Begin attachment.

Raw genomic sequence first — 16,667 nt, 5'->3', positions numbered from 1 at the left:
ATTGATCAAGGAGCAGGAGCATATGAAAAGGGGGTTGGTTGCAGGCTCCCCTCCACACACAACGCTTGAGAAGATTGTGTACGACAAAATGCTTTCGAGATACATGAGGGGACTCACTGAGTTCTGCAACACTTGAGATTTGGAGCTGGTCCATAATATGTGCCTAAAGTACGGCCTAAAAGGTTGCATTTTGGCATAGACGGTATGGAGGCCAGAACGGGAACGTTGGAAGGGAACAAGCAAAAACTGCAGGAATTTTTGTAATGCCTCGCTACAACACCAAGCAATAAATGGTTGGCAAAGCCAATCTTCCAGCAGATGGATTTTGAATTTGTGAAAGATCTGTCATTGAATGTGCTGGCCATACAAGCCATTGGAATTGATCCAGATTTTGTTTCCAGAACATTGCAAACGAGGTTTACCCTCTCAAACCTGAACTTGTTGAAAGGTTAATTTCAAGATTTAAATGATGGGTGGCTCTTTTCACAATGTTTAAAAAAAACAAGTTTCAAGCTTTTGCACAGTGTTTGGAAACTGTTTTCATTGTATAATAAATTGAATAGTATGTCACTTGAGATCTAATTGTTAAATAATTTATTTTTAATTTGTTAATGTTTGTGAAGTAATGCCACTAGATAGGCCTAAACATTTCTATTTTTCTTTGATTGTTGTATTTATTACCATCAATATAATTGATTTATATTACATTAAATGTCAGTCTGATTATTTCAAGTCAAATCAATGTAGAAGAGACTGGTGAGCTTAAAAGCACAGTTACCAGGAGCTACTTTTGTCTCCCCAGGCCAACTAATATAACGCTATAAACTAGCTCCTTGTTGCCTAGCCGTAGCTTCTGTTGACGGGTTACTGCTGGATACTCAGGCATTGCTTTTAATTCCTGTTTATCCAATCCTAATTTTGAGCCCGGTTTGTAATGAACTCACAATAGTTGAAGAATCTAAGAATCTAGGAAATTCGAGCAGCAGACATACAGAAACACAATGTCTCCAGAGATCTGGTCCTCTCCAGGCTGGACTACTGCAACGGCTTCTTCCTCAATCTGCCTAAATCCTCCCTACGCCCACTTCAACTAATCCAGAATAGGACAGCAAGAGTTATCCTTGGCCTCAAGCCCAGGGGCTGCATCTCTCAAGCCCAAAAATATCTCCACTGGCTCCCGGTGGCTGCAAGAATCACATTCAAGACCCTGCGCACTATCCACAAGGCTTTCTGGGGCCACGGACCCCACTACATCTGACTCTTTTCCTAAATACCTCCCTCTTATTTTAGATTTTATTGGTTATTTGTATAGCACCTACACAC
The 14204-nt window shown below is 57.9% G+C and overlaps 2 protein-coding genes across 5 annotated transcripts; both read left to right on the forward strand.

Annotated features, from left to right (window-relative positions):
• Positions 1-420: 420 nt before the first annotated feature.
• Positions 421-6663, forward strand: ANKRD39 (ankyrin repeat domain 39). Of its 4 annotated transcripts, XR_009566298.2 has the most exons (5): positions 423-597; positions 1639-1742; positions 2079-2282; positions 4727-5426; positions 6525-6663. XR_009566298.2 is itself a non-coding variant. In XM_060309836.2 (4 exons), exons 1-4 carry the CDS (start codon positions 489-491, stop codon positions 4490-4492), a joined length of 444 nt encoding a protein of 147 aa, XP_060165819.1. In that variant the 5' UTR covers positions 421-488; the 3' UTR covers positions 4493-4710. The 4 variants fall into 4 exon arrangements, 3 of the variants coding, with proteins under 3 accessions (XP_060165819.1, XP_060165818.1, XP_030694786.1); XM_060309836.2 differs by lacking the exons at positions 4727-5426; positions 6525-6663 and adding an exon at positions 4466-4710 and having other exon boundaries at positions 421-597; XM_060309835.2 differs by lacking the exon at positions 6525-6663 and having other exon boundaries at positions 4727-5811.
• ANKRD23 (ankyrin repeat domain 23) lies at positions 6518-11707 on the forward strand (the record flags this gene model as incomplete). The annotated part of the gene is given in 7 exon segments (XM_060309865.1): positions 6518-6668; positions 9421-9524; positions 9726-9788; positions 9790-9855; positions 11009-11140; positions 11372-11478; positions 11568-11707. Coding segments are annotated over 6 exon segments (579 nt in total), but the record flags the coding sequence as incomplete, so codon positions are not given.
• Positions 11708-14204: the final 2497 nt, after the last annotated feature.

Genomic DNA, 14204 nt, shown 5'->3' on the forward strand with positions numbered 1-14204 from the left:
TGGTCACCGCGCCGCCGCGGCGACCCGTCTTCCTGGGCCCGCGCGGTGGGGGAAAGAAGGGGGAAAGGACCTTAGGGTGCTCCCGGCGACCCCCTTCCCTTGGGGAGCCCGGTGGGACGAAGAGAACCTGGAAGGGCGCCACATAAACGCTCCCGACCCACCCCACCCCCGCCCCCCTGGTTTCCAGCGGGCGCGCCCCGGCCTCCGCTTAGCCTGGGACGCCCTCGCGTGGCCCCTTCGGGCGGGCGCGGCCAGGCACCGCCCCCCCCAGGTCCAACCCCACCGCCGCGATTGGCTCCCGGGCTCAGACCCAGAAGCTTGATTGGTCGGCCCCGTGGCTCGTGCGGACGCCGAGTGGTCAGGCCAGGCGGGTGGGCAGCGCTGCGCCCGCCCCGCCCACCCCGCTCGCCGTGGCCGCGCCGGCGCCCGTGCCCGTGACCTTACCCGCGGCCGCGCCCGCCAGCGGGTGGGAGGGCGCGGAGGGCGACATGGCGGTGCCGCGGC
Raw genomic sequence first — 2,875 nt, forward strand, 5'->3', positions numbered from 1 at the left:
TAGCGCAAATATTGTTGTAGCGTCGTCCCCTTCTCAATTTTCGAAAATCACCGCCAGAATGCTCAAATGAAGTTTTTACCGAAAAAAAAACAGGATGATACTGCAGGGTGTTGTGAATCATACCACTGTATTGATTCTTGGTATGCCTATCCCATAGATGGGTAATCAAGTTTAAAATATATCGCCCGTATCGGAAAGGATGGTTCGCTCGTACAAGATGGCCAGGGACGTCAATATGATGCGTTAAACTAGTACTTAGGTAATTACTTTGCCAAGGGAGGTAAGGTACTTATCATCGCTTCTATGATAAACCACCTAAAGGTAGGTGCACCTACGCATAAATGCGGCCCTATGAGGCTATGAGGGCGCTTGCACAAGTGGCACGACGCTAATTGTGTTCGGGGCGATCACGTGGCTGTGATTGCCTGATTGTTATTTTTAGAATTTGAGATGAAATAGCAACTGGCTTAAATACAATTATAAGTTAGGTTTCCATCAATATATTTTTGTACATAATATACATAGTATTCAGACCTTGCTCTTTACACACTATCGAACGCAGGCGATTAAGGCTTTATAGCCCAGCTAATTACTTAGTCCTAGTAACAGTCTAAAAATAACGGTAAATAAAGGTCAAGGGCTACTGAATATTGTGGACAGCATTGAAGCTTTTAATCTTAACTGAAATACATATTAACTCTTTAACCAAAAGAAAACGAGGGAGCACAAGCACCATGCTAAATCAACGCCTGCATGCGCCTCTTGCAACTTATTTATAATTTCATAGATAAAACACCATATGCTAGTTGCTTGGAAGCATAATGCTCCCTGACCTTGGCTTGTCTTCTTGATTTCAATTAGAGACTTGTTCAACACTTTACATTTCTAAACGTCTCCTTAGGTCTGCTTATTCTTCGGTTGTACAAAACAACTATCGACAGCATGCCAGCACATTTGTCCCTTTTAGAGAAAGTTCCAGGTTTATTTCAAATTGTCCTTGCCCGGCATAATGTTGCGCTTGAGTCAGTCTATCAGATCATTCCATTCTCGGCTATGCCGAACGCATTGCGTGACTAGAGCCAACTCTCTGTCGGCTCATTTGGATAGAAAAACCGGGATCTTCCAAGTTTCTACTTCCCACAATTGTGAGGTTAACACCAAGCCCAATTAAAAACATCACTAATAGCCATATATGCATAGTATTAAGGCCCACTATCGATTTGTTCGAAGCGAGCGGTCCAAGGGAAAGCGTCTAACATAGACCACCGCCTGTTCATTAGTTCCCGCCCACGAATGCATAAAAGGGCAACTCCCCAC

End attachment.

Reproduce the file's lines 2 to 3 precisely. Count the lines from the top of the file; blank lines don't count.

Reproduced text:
ATTGATCAAGGAGCAGGAGCATATGAAAAGGGGGTTGGTTGCAGGCTCCCCTCCACACACAACGCTTGAGAAGATTGTGTACGACAAAATGCTTTCGAGATACATGAGGGGACTCACTGAGTTCTGCAACACTTGAGATTTGGAGCTGGTCCATAATATGTGCCTAAAGTACGGCCTAAAAGGTTGCATTTTGGCATAGACGGTATGGAGGCCAGAACGGGAACGTTGGAAGGGAACAAGCAAAAACTGCAGGAATTTTTGTAATGCCTCGCTACAACACCAAGCAATAAATGGTTGGCAAAGCCAATCTTCCAGCAGATGGATTTTGAATTTGTGAAAGATCTGTCATTGAATGTGCTGGCCATACAAGCCATTGGAATTGATCCAGATTTTGTTTCCAGAACATTGCAAACGAGGTTTACCCTCTCAAACCTGAACTTGTTGAAAGGTTAATTTCAAGATTTAAATGATGGGTGGCTCTTTTCACAATGTTTAAAAAAAACAAGTTTCAAGCTTTTGCACAGTGTTTGGAAACTGTTTTCATTGTATAATAAATTGAATAGTATGTCACTTGAGATCTAATTGTTAAATAATTTATTTTTAATTTGTTAATGTTTGTGAAGTAATGCCACTAGATAGGCCTAAACATTTCTATTTTTCTTTGATTGTTGTATTTATTACCATCAATATAATTGATTTATATTACATTAAATGTCAGTCTGATTATTTCAAGTCAAATCAATGTAGAAGAGACTGGTGAGCTTAAAAGCACAGTTACCAGGAGCTACTTTTGTCTCCCCAGGCCAACTAATATAACGCTATAAACTAGCTCCTTGTTGCCTAGCCGTAGCTTCTGTTGACGGGTTACTGCTGGATACTCAGGCATTGCTTTTAATTCCTGTTTATCCAATCCTAATTTTGAGCCCGGTTTGTAATGAACTCACAATAGTTGAAGAATCTAAGAATCTAGGAAATTCGAGCAGCAGACATACAGAAACACAATGTCTCCAGAGATCTGGTCCTCTCCAGGCTGGACTACTGCAACGGCTTCTTCCTCAATCTGCCTAAATCCTCCCTACGCCCACTTCAACTAATCCAGAATAGGACAGCAAGAGTTATCCTTGGCCTCAAGCCCAGGGGCTGCATCTCTCAAGCCCAAAAATATCTCCACTGGCTCCCGGTGGCTGCAAGAATCACATTCAAGACCCTGCGCACTATCCACAAGGCTTTCTGGGGCCACGGACCCCACTACATCTGACTCTTTTCCTAAATACCTCCCTCTTATTTTAGATTTTATTGGTTATTTGTATAGCACCTACACAC
The 14204-nt window shown below is 57.9% G+C and overlaps 2 protein-coding genes across 5 annotated transcripts; both read left to right on the forward strand.